In Box

A New Law of Petropolitics

Sorry, Tom Friedman, higher oil prices don't always mean lower levels of democracy.

In a 2006 cover story for this magazine, New York Times columnist Thomas Friedman proposed what he called the First Law of Petropolitics. "The price of oil and the pace of freedom always move in opposite directions in oil-rich petrolist states," he wrote, noting that "the higher the price goes, the less petrolist leaders are sensitive to what the world thinks or says about them."

The law makes a lot of intuitive sense. If you look around the world at countries that are highly dependent on oil profits -- Saudi Arabia, Russia, Nigeria, Iran, Venezuela -- many have high levels of authoritarianism and corruption. Dig into the numbers, as University of California/Los Angeles economist Romain Wacziarg did for a recent study, however, and the picture gets murkier. "If you look at countries that have a lot of resources, compared to countries that don't, they do tend to have a more autocratic regime," he says. "But if you look within a country, and if they discover a natural resource, do they then become more autocratic? There's no evidence for that."

Wacziarg looked at petroleum-producing countries between 1961 and 2007, comparing their Polity scores -- a commonly used quantitative measure of democratic conditions -- with the price of crude oil. He found no correlation. In fact, in some countries, such as Egypt, Indonesia, and Mexico, the level of democracy markedly improved between 2000 and 2007, when oil prices were skyrocketing.

He also found no evidence to suggest that low oil prices make regime change more likely. "In fact, the Arab Spring happened just at a time when oil prices were pretty high," he notes, pointing out that under Friedman's First Law of Petropolitics, the autocratic regime of Muammar al-Qaddafi in oil-rich Libya would have been the least likely Arab government to fall. Meanwhile, the tiny Persian Gulf kingdom of Bahrain -- which Friedman cited as a country forced to liberalize by its dwindling oil reserves -- has only become more repressive.

Asked to comment, Friedman argues that Wacziarg's study focuses too closely on the effects of oil prices and "overlooks something that was implied in my article (and is explicit in most academic studies) -- that it also matters how much oil and gas a country produces."

"While Wacziarg is correct in showing that higher oil prices have not made oil-rich countries less democratic," Friedman adds, "it has allowed them to remain steadily undemocratic at a time when the rest of the world has become vastly more democratic."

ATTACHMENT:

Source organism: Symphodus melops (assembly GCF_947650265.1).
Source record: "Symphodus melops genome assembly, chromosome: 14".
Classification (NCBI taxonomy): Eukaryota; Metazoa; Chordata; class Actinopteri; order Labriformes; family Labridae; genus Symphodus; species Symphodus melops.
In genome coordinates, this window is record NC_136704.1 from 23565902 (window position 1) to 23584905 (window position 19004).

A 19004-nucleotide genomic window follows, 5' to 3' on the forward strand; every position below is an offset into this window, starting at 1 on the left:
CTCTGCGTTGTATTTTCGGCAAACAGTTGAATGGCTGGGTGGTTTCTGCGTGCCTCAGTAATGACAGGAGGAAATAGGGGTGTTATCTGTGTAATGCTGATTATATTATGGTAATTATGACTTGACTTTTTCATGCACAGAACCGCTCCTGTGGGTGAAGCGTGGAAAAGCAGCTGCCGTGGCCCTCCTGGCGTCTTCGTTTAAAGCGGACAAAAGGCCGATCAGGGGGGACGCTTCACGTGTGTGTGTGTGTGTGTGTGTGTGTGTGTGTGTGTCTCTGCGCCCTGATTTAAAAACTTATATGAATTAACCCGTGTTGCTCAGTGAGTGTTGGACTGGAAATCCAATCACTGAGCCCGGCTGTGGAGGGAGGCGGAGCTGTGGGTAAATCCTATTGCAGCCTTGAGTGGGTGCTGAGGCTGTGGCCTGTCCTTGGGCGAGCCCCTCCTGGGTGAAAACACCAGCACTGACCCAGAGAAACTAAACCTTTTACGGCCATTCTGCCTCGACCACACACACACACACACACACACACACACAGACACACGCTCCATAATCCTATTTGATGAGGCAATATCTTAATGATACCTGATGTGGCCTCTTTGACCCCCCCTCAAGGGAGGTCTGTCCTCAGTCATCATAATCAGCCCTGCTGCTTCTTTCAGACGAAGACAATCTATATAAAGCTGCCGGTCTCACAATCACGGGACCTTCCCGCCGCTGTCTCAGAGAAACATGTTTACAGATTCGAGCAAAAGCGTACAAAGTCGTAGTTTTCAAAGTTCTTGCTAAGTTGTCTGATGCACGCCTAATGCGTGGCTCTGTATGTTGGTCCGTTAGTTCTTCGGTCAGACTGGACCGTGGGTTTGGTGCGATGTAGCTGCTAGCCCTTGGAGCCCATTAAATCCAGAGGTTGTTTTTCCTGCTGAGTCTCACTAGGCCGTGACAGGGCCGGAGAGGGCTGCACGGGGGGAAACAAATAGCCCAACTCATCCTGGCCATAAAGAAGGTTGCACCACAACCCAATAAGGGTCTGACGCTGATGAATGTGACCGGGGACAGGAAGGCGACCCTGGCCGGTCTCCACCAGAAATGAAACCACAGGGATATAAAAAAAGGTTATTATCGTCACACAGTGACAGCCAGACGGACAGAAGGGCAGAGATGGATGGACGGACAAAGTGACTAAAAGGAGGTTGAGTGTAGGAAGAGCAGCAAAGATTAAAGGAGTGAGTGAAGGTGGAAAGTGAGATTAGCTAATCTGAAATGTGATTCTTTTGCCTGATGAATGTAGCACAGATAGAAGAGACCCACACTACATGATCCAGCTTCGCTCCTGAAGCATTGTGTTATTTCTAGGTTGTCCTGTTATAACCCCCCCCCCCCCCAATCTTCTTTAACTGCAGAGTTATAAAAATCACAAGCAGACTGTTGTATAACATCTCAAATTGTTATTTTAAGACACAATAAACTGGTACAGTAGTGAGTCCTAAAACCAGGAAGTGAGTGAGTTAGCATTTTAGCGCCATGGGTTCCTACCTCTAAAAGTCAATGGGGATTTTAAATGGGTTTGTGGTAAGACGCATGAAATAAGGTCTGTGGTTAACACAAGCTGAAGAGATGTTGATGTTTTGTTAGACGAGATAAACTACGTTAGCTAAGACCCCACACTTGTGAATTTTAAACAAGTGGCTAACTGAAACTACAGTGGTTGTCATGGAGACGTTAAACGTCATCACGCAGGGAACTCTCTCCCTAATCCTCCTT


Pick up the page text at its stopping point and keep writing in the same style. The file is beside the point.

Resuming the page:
Stay tuned: As oil prices climb once again amid increased uncertainty across the Middle East, both sides of the debate should soon have plenty more data.

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In Box

The Law Still Stands

Why I stand by my arguments about oil and dictatorship.

Thank you for sharing Romain Wacziarg's paper challenging my 2006 FP cover story, "The First Law of Petropolitics." I am flattered that Wacziarg took my argument so seriously as to do this in-depth statistical analysis. I would urge readers to read his critique, but to also read several other major statistical analyses that broadly support my arguments in favor of the oil resource curse. These include:

As for the specific critique of my argument, I would simply note that Wacziarg focuses on the effects of oil prices, which is a literal reading of the "first law." But he overlooks something that was implied in my article (and is explicit in most academic studies) -- that it also matters how much oil and gas a country produces. Higher oil prices have a more powerful political effect in major producers (Russia, Venezuela) than in minor ones (Thailand). In-depth studies, like those by University of California/Los Angeles political scientist Michael L. Ross, and others, find the strongest effect of oil revenues is to help undemocratic (or semi-democratic) regimes stay in power, such as Saudi Arabia, Qatar, Azerbaijan, Russia, Gabon, Iran, Algeria, and Equatorial Guinea. Opinion is divided on whether higher oil revenues also lead to the deterioration of accountability in democracies. Ross argues that under some conditions -- basically outside the industrialized democracies -- it does, as exemplified by Hugo Chávez's Venezuela. Most of Wacziarg's analysis lumps together all oil-producing countries, democracies and autocracies alike. I could cite other statistical techniques that were used by Wacziarg to come to his conclusion. One has to do with the time frame of his study. In most countries, oil wealth only became an important political factor after the oil shocks of the 1970s. The other has to do with the fact that, while Wacziarg is correct in showing that higher oil prices have not made oil-rich countries less democratic, as Ross has shown in his statistical work, it has allowed them to remain steadily undemocratic at a time when the rest of the world has become vastly more democratic. Oil has made it possible for these regimes to avoid the Third Wave of democratization. Again, I hope readers will read my original piece, read others that have come to similar conclusions, and read Wacziarg and decide for themselves.

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